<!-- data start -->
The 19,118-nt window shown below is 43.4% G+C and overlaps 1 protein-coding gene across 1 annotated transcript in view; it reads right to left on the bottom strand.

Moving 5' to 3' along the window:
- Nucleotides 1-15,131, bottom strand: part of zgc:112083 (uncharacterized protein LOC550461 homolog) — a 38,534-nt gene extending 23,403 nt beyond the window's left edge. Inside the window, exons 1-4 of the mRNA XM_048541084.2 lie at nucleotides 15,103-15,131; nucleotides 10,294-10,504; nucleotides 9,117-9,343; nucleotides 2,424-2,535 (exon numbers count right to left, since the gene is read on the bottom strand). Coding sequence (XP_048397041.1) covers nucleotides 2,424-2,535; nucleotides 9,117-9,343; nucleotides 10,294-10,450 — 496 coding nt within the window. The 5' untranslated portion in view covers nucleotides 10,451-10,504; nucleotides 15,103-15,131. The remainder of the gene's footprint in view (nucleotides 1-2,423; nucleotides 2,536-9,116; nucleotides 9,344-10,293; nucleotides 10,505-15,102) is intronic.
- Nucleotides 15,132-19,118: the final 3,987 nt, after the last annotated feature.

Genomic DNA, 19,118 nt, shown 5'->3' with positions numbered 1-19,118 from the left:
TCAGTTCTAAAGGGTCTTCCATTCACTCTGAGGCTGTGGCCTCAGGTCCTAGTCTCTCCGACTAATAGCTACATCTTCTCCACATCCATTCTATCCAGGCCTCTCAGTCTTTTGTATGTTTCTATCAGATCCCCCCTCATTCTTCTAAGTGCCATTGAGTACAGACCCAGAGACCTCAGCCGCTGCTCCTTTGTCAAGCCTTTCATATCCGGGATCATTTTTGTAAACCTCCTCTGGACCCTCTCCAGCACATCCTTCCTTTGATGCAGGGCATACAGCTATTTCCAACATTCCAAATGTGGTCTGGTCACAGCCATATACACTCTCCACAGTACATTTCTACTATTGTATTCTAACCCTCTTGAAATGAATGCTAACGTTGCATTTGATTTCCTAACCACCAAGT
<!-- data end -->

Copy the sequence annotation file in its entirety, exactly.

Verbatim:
The 19,118-nt window shown below is 43.4% G+C and overlaps 1 protein-coding gene across 1 annotated transcript in view; it reads right to left on the bottom strand.

Moving 5' to 3' along the window:
- Nucleotides 1-15,131, bottom strand: part of zgc:112083 (uncharacterized protein LOC550461 homolog) — a 38,534-nt gene extending 23,403 nt beyond the window's left edge. Inside the window, exons 1-4 of the mRNA XM_048541084.2 lie at nucleotides 15,103-15,131; nucleotides 10,294-10,504; nucleotides 9,117-9,343; nucleotides 2,424-2,535 (exon numbers count right to left, since the gene is read on the bottom strand). Coding sequence (XP_048397041.1) covers nucleotides 2,424-2,535; nucleotides 9,117-9,343; nucleotides 10,294-10,450 — 496 coding nt within the window. The 5' untranslated portion in view covers nucleotides 10,451-10,504; nucleotides 15,103-15,131. The remainder of the gene's footprint in view (nucleotides 1-2,423; nucleotides 2,536-9,116; nucleotides 9,344-10,293; nucleotides 10,505-15,102) is intronic.
- Nucleotides 15,132-19,118: the final 3,987 nt, after the last annotated feature.

Genomic DNA, 19,118 nt, shown 5'->3' with positions numbered 1-19,118 from the left:
TCAGTTCTAAAGGGTCTTCCATTCACTCTGAGGCTGTGGCCTCAGGTCCTAGTCTCTCCGACTAATAGCTACATCTTCTCCACATCCATTCTATCCAGGCCTCTCAGTCTTTTGTATGTTTCTATCAGATCCCCCCTCATTCTTCTAAGTGCCATTGAGTACAGACCCAGAGACCTCAGCCGCTGCTCCTTTGTCAAGCCTTTCATATCCGGGATCATTTTTGTAAACCTCCTCTGGACCCTCTCCAGCACATCCTTCCTTTGATGCAGGGCATACAGCTATTTCCAACATTCCAAATGTGGTCTGGTCACAGCCATATACACTCTCCACAGTACATTTCTACTATTGTATTCTAACCCTCTTGAAATGAATGCTAACGTTGCATTTGATTTCCTAACCACCAAGT